Trustees have ultimate responsibility for directing the affairs of a charity, and ensuring that it is solvent, well-run, and delivering the charitable outcomes for which it has been set up. They are also bound by the trust deeds, as well as statutory charity and in certain cases, company law.

The role of ‘trustee’ comes with unlimited personal financial liability. Failure to exercise due care in the performance of their duties could result in the trustee being sued for ‘wrongful acts’. All trustees are jointly and severally liable for the actions of their other trustees.

A claim can arise when a trustee(s) commits a ‘wrongful act’ (which can even be an innocent mistake which then results in a financial loss). A ‘wrongful act’ may include a Breach of Duty, Trust or Authority; a Breach of Statutory Law; Misleading statements, Libel or Slander. A Trustees Indemnity policy will protect both the trustees and the charity in the event that they are sued by a third party for such a breach.

Most organisations rely on their insurance to protect them should the worst happen. H however, insurance policies will undoubtedly include requirements which must be complied specific lock standards on exit doors; petty cash being reconciled monthly. Without a clear understanding of these requirements the trustees may be placing the charity and themselves personally at further risk.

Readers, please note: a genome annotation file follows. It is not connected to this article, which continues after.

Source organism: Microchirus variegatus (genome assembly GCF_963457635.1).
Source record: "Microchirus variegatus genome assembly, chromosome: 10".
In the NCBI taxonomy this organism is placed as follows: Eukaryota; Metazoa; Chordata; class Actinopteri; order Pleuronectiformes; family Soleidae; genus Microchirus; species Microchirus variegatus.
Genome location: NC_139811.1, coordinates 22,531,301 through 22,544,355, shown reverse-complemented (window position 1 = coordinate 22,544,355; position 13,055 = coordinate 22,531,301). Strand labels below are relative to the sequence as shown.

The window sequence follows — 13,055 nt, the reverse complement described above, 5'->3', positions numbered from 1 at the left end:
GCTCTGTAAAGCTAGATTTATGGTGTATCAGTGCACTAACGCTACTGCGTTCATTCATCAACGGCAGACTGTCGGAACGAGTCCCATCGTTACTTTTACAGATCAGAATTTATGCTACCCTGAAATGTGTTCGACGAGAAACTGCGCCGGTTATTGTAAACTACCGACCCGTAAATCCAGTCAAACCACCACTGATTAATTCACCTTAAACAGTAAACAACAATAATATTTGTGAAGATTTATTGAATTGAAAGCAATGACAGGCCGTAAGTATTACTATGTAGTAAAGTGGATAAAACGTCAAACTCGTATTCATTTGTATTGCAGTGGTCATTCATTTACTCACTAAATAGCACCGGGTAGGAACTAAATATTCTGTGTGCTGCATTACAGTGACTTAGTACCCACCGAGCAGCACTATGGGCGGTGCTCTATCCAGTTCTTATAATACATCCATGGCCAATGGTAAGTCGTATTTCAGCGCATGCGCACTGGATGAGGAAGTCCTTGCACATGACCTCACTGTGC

Trustees Indemnity policies generally have three insuring clauses;

  1. An indemnity to individual trustees, directors, officers and employees with management responsibilities.
  2. A re-imbursement to the charity if it has indemnified the trustee.
  3. Some policies will also provide an indemnity to the charity itself; if it exists as a separate legal entity (for example it is a limited company). This is commonly referred to as ‘Entity cover’

The Charity Commission also requires that the policies exclude Criminal Acts, and Reckless or Deliberate Acts. These exclusions must be present for the policy to be ‘Charity Commission compliant’.

Trustees Indemnity claims are varied, as there are a multitude of actions which could be considered to be ‘wrongful’. In a recent claim a trustee implied that employees would receive an enhanced redundancy settlement. The employees made purchases based on this assumption, and sued when no such package was given.

Trustees Indemnity policies are typically written with an aggregate limit of indemnity – so the limit is the maximum that will be paid out in any policy period – and on a claims-made basis, so the policy will respond provided the claim is made during the policy period.

Limits of indemnity are generally between £100,000 and £1,000,000 and many insurers will offer higher limits if required.

Trustees Indemnity premiums can range from a couple of hundred to several thousand pounds depending on what the charity it actually doing, how large the charity is in terms of income and assets and how active the charity is.

Other factors such as whether there are any high profile trustees, whether the charity is financially stable and whether there are any previous claims or losses will also affect the premium.

Whilst the focus remains on the charity to ensure that trustees are adequately educated and take full responsibility for their actions, the insurance industry is committed to assisting them as much as possible in their role. Whilst the insurer is there to protect their clients in the event of a loss, by providing assistance in managing the risks adequately, a loss may be avoided completely.

‘Prevention is better than cure’ is rarely more pertinent than in this industry.